The average adult older than 65 regularly takes more than four prescription medications and two over-the-counter medications at one time. In fact, older Americans buy 30 percent of all prescription drugs and 40 percent of all over-the-counter drugs, according to the Food and Drug Administration. These drugs treat health problems, but they also can interact with each other and with food you eat.
Some foods affect how a drug is absorbed or used in our bodies. Medications also can influence how the body handles food. Listed below are common medications that interact with food, but you also should talk to your doctor about side effects or interactions with your medications.
- Analgesic or anti-inflammatory drugs (such as aspirin, ibuprofen, Tylenol, Aleve):
- These drugs are absorbed best on an empty stomach, but you can take them with food if they cause an upset stomach.
- You may need more vitamin C, folate and vitamin K because aspirin competes with these vitamins.
- Antibiotics (such as penicillin, erythromycin, tetracycline):
- Penicillin and erythromycin may be poorly absorbed if taken with acidic foods like caffeinated drinks, tomatoes and fruit juice.
- Tetracycline is absorbed best on an empty stomach, but can be taken with food if it causes an upset stomach.
- Eat dairy products at a different time than tetracycline for best absorption of the drug.
- When taking antibiotics, you may need extra nutrients because they may cause diarrhea and interfere with your body’s ability to feel hunger.
- Anticancer drugs (chemotherapy agents):
- These drugs decrease hunger, cause diarrhea and may cause you to be sick to your stomach. You may need more nutrients when on this treatment.
- Anticoagulants (blood thinners such as coumadin):
- Vitamin K helps blood clot; too much vitamin K interferes with blood thinning drugs. Avoid foods high in vitamin K like broccoli; green, leafy vegetables; asparagus; and liver.
- Mineral oil decreases the absorption of vitamin K and may make a blood-thinning drug too strong.
- Ask your doctor about vitamin E supplements before taking any. High doses of vitamin E may increase risk of bleeding.
- Antidepressants (such as MAO’s or monoamine oxidase inhibitors):
- Avoid foods high in tyramine such as alcoholic beverages, non-alcoholic beer and wine, aged cheese, processed American cheese, avocadoes, bananas, caffeine drinks, sour cream, liver, yeast products, dried and pickled fish, sauerkraut, soy sauce and cured meat. Tyramine may cause a dangerous increase in blood pressure when combined with these drugs.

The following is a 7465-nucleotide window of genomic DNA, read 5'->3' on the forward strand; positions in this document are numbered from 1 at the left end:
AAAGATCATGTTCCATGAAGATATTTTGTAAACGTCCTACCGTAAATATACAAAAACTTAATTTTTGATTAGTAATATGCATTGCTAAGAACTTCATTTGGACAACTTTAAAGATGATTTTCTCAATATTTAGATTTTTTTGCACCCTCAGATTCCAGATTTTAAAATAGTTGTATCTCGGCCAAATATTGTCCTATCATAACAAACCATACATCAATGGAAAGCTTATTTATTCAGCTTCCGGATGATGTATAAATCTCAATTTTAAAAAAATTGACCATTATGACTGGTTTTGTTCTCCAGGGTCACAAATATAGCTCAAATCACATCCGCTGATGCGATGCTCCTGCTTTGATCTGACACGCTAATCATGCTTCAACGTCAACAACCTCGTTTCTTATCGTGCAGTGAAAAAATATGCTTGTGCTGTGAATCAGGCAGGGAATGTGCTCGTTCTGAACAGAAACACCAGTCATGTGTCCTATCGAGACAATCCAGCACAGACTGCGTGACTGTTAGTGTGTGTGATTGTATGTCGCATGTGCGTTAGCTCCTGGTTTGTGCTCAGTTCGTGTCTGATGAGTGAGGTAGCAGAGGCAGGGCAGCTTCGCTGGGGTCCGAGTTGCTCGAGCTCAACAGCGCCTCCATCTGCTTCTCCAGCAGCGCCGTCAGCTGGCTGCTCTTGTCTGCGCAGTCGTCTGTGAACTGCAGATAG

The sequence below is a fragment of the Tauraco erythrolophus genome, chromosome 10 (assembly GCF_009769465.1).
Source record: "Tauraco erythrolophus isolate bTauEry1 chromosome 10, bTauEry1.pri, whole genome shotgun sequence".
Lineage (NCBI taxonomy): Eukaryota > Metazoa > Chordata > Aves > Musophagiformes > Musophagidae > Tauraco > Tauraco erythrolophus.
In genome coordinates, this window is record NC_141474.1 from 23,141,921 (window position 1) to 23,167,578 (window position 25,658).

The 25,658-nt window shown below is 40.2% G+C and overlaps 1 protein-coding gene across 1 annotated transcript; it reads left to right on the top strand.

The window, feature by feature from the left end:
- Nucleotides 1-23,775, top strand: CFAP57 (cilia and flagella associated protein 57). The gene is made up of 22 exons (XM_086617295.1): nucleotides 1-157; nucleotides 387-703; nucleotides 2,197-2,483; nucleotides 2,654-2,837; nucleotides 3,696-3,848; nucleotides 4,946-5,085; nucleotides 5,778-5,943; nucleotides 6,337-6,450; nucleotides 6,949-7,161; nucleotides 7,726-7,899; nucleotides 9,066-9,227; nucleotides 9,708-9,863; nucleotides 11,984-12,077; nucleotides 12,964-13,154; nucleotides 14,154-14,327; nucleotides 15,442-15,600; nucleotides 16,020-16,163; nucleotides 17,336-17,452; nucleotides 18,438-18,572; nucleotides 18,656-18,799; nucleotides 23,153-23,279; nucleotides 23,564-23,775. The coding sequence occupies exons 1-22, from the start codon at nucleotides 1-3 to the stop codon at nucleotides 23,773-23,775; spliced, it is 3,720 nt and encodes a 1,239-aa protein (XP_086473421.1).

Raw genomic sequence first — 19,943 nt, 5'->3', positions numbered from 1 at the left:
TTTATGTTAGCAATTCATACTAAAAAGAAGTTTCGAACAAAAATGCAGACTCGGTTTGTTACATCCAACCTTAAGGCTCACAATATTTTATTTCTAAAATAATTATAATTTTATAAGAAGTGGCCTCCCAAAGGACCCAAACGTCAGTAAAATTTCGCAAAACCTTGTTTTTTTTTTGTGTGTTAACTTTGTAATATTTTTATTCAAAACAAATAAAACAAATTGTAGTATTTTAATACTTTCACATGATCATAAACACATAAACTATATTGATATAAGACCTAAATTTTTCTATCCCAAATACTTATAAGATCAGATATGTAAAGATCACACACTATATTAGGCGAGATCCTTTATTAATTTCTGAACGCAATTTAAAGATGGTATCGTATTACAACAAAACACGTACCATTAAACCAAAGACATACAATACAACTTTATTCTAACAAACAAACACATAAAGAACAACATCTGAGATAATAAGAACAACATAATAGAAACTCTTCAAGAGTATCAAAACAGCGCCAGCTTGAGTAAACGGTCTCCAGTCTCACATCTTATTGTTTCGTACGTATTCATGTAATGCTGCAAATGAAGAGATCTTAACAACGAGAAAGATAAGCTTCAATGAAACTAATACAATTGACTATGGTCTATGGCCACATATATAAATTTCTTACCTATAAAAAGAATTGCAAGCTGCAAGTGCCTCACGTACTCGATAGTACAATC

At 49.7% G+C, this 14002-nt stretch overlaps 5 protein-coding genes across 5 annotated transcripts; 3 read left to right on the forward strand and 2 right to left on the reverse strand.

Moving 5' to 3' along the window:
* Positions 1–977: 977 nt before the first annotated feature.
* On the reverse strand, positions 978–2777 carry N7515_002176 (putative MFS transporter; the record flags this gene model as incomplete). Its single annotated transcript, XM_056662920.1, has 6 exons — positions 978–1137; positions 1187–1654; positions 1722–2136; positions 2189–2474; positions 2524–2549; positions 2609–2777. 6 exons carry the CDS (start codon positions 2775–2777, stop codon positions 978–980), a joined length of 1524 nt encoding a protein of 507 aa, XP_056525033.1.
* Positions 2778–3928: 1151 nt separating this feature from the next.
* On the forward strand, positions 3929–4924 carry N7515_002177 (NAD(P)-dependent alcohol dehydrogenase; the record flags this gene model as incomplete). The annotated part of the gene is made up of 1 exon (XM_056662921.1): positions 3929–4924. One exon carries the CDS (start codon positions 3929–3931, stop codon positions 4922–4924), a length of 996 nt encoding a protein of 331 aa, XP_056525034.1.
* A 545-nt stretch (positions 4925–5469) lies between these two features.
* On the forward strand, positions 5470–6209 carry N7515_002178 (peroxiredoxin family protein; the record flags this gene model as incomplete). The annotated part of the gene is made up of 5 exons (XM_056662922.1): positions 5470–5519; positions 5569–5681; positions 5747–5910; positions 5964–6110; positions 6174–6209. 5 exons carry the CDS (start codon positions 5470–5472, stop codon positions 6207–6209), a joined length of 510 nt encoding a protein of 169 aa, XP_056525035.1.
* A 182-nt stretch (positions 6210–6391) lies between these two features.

- Antihistamines (such as Benedryl, Allegra, Claritin, Zyrtec):
- Take prescription antihistamines on an empty stomach.
- Antihypertensives (such as lopressor, ACE inhibitors and other high blood-pressure drugs):
- Natural licorice flavor, which comes from licorice root, can increase blood pressure. Artificial flavoring does not.
- Bronchodilators (such as theophylline, for certain breathing problems):
- High-carbohydrate, high-fat or high-protein meals may change drug absorption.
- Large amounts of caffeine along with bronchodilator drugs may overstimulate the nervous system.
- Alcohol can cause vomiting, headaches and irritability if taken with bronchodilators.
- Corticosteroids (such as prednisone, hydrocortisone, deltasone):
- These drugs, which are prescribed for many illnesses, may cause stomach upset. Take them with food or milk.
- Choose low-sodium foods. These medications make the body retain too much sodium and water, causing edema (body swelling).
- Long-term corticosteroid use may cause protein, potassium, calcium, magnesium, zinc, vitamin C and vitamin B6 loss.
- Diuretics, potassium-wasting (like Lasix):
- This drug may cause loss of potassium and change the body’s salt levels.
- Good food sources of potassium include bananas, potatoes, dairy products and other fruit and vegetables.
- HMG-CoA reductase inhibitors (Lipitor, Baycol, Zocor, and other cholesterol-lowering drugs):
- Large amounts of alcohol taken with these medications may increase risk of liver damage.
This list is provided by Colorado State University Cooperative Extension and the FDA. This information does not replace advice from your health-care provider. To help protect your health, check with your pharmacist for a more complete list of medication interactions, and tell your doctor and pharmacist about all the medications and supplements you are taking, including vitamins, minerals and herbs.
No endorsement of products mentioned is intended nor is criticism implied of products not mentioned.
More information can be found on the Colorado State Cooperative Extension fact sheet No. 9.361 or on the FDA Web site at www.fda.gov.
Additional articles on Healthy Aging are available on the Colorado State University Cooperative Extension Web site. Go to www.ext.colostate.edu then click on the Consumer/Family link under Information Online.